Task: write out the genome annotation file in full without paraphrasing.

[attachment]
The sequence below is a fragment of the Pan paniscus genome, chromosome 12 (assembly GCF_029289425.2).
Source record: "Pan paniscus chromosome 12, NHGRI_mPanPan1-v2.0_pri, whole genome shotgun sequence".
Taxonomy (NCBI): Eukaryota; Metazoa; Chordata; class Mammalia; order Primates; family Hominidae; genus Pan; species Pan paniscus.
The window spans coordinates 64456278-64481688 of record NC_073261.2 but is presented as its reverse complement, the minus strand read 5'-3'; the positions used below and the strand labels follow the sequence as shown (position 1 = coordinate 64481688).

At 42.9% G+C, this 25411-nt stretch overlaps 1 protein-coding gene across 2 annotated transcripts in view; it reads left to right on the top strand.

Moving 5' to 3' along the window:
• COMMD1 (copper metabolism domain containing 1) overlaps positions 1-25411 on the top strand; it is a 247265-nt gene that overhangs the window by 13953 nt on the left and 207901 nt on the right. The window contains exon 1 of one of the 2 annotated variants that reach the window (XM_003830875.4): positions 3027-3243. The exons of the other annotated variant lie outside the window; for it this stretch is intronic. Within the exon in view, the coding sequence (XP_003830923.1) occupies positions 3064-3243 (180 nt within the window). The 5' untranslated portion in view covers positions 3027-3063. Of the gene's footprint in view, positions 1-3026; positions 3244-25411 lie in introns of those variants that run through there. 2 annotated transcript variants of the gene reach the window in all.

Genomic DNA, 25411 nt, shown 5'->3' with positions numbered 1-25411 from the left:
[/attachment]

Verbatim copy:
The sequence below is a fragment of the Pan paniscus genome, chromosome 12 (assembly GCF_029289425.2).
Source record: "Pan paniscus chromosome 12, NHGRI_mPanPan1-v2.0_pri, whole genome shotgun sequence".
Taxonomy (NCBI): Eukaryota; Metazoa; Chordata; class Mammalia; order Primates; family Hominidae; genus Pan; species Pan paniscus.
The window spans coordinates 64456278-64481688 of record NC_073261.2 but is presented as its reverse complement, the minus strand read 5'-3'; the positions used below and the strand labels follow the sequence as shown (position 1 = coordinate 64481688).

At 42.9% G+C, this 25411-nt stretch overlaps 1 protein-coding gene across 2 annotated transcripts in view; it reads left to right on the top strand.

Moving 5' to 3' along the window:
• COMMD1 (copper metabolism domain containing 1) overlaps positions 1-25411 on the top strand; it is a 247265-nt gene that overhangs the window by 13953 nt on the left and 207901 nt on the right. The window contains exon 1 of one of the 2 annotated variants that reach the window (XM_003830875.4): positions 3027-3243. The exons of the other annotated variant lie outside the window; for it this stretch is intronic. Within the exon in view, the coding sequence (XP_003830923.1) occupies positions 3064-3243 (180 nt within the window). The 5' untranslated portion in view covers positions 3027-3063. Of the gene's footprint in view, positions 1-3026; positions 3244-25411 lie in introns of those variants that run through there. 2 annotated transcript variants of the gene reach the window in all.

Genomic DNA, 25411 nt, shown 5'->3' with positions numbered 1-25411 from the left: